Mr Wong’s career in SPH saw his steady rise through the ranks until he was promoted to senior manager. However, he felt that the new position did not suit him as he missed his on-the-ground role, owing to his love for hands-on learning. Compounded by technological advancements with the arrival of the internet and the pressing need to adapt, as well as support his young family, the stress soon took a toll on his health. The “daily kick” from meeting his urgent deadlines soon became draining, and egged on by his wife, Mr Wong decided to leave SPH. 

While he acknowledged that he left on a rather bittersweet note, Mr Wong did not regret leaving his job. As he wisely pointed out, “Things can end bad; it doesn’t mean they’re all bad”. He took away numerous valuable lessons, such as leadership skills from his boss, who always “cared about us [them] first and protected us [them] from the bosses above”. 

He also stressed that he wished his younger self knew he was much more than just a worker: for example, a friend, a husband and father, and a “thinker”.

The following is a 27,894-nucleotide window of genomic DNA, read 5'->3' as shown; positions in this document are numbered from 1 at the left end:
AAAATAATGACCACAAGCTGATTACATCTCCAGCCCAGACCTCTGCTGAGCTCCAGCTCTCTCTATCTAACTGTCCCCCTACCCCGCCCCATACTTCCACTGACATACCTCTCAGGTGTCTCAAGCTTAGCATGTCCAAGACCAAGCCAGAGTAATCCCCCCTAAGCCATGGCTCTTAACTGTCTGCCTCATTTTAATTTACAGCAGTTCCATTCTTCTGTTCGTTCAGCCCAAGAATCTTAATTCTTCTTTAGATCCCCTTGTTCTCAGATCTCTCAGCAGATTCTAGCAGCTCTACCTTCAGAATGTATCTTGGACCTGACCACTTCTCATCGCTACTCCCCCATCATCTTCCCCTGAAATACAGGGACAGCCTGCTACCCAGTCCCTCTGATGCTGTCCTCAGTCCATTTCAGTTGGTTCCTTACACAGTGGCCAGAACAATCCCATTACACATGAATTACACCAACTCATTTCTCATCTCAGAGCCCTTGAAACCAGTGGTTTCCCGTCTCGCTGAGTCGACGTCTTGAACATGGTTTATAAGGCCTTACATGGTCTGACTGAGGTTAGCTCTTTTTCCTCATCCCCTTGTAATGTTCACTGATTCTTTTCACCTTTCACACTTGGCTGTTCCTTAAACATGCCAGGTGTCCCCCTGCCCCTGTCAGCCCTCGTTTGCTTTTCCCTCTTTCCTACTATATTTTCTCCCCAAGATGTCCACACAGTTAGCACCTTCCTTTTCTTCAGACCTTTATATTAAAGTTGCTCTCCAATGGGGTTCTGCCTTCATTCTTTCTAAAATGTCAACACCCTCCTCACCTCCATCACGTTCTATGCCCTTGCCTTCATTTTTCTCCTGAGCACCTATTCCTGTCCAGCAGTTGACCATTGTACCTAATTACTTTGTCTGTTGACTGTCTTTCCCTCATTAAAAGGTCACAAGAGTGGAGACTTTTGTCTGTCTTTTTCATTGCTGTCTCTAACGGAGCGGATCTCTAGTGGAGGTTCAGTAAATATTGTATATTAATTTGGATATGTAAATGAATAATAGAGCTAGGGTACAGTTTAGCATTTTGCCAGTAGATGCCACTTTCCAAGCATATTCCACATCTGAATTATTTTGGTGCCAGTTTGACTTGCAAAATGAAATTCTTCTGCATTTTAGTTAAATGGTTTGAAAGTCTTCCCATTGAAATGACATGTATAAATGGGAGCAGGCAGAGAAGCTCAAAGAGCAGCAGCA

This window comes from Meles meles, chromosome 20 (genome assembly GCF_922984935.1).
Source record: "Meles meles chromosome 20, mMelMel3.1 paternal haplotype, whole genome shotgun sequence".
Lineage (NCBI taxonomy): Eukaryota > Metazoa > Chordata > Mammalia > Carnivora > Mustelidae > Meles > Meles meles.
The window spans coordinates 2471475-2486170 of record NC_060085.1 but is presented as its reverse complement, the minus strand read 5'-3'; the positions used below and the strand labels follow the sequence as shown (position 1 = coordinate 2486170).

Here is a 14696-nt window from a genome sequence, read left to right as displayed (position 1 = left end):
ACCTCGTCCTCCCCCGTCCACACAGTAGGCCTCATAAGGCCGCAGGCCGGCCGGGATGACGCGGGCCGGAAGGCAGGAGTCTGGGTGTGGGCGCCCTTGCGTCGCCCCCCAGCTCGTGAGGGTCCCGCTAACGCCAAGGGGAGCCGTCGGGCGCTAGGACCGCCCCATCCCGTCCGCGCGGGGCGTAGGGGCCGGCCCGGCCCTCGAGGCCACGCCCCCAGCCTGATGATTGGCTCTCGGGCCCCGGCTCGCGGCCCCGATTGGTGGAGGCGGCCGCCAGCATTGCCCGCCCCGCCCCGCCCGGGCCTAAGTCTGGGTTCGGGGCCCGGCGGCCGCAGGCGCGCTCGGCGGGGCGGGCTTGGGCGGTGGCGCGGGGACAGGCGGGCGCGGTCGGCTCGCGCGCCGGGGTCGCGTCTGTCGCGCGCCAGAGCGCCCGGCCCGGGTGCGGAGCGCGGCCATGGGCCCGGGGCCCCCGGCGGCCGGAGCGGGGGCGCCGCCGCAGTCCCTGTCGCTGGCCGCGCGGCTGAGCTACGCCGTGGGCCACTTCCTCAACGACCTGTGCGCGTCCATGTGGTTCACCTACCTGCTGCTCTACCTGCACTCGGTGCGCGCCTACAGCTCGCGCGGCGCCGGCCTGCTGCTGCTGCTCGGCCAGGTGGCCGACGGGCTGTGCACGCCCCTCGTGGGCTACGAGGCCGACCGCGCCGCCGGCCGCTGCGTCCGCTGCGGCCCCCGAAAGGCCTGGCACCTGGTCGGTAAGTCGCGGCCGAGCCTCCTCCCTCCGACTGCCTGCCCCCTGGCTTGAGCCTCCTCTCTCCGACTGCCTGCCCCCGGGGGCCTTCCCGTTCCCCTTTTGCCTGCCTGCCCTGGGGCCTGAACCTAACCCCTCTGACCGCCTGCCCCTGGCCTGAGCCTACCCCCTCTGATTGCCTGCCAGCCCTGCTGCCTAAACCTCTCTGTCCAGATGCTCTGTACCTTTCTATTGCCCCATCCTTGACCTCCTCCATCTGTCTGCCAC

To RI students: Slow down more, enjoy the process and cut yourself some slack.

Overall, Mr Wong’s time at SPH has arguably made him the quirky yet wise and principled teacher he is. For the 90-something Y5s he teaches, he’s a sparkling gem full of witticisms, but also a caring mentor who will always lend his good ear to hear students out. 



Mr Ariffin Farid, better known to his students as Mr Fin, describes himself as a ‘complicated’ person. A former Rafflesian, he led an academic life similar to ours – spending most of his time as a student in libraries or in front of a computer – but his restlessness and compulsion to do something different led him down an unorthodox path in his youth. 

When Mr Fin was eighteen, he signed with a gym, picking up boxing as a hobby slash part-time job. His parents weren’t on board with this decision, and they attended only 3 of his 22 fights. Initially, he did Olympic boxing, but as he had no interest in representing Singapore, he eventually transitioned to semi-pro boxing. After he entered university, he continued to juggle training and coaching with his studies.